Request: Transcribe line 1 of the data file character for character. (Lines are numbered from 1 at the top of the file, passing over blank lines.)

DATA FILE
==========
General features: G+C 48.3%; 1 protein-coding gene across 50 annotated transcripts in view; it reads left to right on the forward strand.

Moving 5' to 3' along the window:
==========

General features: G+C 48.3%; 1 protein-coding gene across 50 annotated transcripts in view; it reads left to right on the forward strand.